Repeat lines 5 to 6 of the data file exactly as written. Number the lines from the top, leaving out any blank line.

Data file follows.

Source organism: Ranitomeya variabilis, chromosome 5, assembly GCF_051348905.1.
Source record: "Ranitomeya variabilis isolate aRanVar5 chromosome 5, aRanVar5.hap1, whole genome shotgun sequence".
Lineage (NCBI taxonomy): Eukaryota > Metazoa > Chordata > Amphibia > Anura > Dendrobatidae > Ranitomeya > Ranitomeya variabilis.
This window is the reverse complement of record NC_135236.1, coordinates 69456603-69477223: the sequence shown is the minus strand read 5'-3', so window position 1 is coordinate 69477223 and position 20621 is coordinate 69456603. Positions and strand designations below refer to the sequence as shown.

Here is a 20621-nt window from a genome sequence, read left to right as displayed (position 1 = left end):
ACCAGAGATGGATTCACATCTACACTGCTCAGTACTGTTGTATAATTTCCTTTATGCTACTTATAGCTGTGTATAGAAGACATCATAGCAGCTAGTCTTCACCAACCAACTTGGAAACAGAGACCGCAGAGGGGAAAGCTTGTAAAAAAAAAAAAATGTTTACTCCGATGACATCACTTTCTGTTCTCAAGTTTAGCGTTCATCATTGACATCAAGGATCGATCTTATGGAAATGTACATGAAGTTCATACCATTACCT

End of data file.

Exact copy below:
Here is a 20621-nt window from a genome sequence, read left to right as displayed (position 1 = left end):
ACCAGAGATGGATTCACATCTACACTGCTCAGTACTGTTGTATAATTTCCTTTATGCTACTTATAGCTGTGTATAGAAGACATCATAGCAGCTAGTCTTCACCAACCAACTTGGAAACAGAGACCGCAGAGGGGAAAGCTTGTAAAAAAAAAAAAATGTTTACTCCGATGACATCACTTTCTGTTCTCAAGTTTAGCGTTCATCATTGACATCAAGGATCGATCTTATGGAAATGTACATGAAGTTCATACCATTACCT